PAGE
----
What should Christians do the day after an election?

(Originally posted four years ago today. Still appropriate.)

Imagine my surprise to wake up today and be informed by my Facebook feed that for slightly less than 1/2 of America the apocalypse is upon us. While, at the same time, for ever so slightly more than 50% of America, we have just insured our temporal salvation…at least for four more years.

My 2300 Facebook friends are mostly Christians. How did we, the followers of a messiah who repeatedly refused to be a political deliverer, decide to look for salvation through the vote? How does a group, whose original identity was the anti-empire exclamation: “Jesus is Lord!” end up equating our political system with religious truth? Our original creed was a stark rebuttal to the “Caesar is Lord” mandated to be shouted as the emperor was carried through Roman cities. And yet today we look to the empire for our salvation.

We would do well to remember the message that Peter preached, “Salvation is found in no other name under heaven.” (Acts 4:12)

We have a missio-dei, a mission of God that transcends any secular mission. It is a mission of thought, and mouth, and hands and feet. Imagine this: What if every Christian invested the dollars we spent on campaigns and candidates on the poor, the downtrodden, the alien and sojourner…the unborn and the young single girl carrying them?

What if we borrowed a page from the playbook of the early Christians? In 362 C.E. the commitment to society by Christians was so obvious that when Emperor Julian launched a campaign to revive paganism he realized the enormous challenge he faced in trying to win people’s affections back from the devotion of Christians. “When the poor happened to be neglected and overlooked by our priests, the impious Galileans observed this and devoted themselves to benevolence. They support not only their poor, but ours as well, everyone can see that our people lack aid from us.” [1] The church nursed the sick, cared for widows, orphans and elderly. We even buried the dead, both Christian and non-Christian alike.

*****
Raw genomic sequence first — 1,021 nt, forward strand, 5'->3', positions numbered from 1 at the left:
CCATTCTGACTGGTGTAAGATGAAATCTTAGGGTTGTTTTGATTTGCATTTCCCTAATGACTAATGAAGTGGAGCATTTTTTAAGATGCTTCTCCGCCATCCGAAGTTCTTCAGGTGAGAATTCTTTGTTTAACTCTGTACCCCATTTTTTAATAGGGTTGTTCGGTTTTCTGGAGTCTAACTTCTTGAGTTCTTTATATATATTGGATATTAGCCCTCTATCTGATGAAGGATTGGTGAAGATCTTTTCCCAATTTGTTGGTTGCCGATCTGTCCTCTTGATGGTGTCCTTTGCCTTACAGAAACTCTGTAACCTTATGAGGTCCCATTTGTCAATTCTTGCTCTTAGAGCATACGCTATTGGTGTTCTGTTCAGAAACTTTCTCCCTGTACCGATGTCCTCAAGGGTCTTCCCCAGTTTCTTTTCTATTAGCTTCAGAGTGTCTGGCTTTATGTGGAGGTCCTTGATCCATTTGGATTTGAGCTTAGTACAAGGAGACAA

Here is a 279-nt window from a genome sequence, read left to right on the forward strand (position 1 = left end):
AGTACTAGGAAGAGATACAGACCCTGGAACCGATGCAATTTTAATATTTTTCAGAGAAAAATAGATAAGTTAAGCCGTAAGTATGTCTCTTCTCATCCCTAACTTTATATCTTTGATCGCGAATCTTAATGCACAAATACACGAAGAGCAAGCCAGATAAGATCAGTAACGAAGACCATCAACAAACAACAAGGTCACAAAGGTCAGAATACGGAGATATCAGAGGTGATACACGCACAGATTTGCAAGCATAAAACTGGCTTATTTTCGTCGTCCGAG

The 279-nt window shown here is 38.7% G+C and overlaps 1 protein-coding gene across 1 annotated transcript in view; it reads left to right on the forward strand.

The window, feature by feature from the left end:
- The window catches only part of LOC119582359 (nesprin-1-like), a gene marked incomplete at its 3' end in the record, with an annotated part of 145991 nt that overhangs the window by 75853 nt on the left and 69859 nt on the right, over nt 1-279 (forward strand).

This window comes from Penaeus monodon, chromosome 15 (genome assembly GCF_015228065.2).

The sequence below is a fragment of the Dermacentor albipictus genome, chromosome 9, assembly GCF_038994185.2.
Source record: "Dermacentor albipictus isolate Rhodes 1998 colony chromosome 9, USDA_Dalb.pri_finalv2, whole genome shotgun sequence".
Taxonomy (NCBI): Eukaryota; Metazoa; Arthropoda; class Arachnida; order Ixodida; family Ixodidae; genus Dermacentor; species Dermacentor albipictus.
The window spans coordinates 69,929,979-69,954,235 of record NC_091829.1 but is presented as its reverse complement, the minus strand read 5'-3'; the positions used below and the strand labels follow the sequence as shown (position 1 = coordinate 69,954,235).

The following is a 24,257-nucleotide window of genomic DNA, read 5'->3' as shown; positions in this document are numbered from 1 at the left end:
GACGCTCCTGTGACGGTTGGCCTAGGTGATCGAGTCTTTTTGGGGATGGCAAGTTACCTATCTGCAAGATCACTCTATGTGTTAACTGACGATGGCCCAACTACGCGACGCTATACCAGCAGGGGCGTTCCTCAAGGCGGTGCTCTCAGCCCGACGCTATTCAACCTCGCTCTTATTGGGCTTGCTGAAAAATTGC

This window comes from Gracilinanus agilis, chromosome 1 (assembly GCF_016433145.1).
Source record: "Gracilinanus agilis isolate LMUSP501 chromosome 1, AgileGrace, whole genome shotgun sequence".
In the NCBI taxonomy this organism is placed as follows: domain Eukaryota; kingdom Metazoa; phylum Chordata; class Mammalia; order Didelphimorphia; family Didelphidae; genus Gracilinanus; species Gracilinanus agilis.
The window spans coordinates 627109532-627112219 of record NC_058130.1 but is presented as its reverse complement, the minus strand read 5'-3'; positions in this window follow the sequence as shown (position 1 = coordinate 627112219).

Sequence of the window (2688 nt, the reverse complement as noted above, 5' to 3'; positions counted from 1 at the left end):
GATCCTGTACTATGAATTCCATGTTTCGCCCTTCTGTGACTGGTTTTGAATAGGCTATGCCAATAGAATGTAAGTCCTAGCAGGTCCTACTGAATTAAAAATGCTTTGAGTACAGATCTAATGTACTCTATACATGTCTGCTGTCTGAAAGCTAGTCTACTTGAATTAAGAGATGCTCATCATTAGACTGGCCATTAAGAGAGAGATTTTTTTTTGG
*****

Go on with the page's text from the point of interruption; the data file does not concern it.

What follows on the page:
Even the beneficiary of yesterday’s vote, the President himself, realizes that we are placing too much either on him or opposed to him when he pointed out that “we are the ones we’ve been waiting for!” I would say that actually is another. A Nazarene carpenter.

But what should we Christians do the day after an election? Go back to being his hands and his feet. Live, serve, preach, pray, give, go and grow.

[1] Stark, Rodney. Cities of God: The Real Story of How Christianity Became an Urban Movement and Conquered Rome. New York: HarperOne Publishers. (2006), 31.


The Cloud of Unknowing: 7 steps to successful blogging

Dutch artist Berndnaut Smilde created a cloud in a room.

Dutch artist Berndnaut Smilde created a cloud in a room.

Snark MeterHIGH.001To my surprise, people have begun to contact me for blogging advice. The question usually goes like this: “Can you help me do what you have done?” What they mean is, “How did someone with no media distribution get hundreds of thousands of hits in the first year?”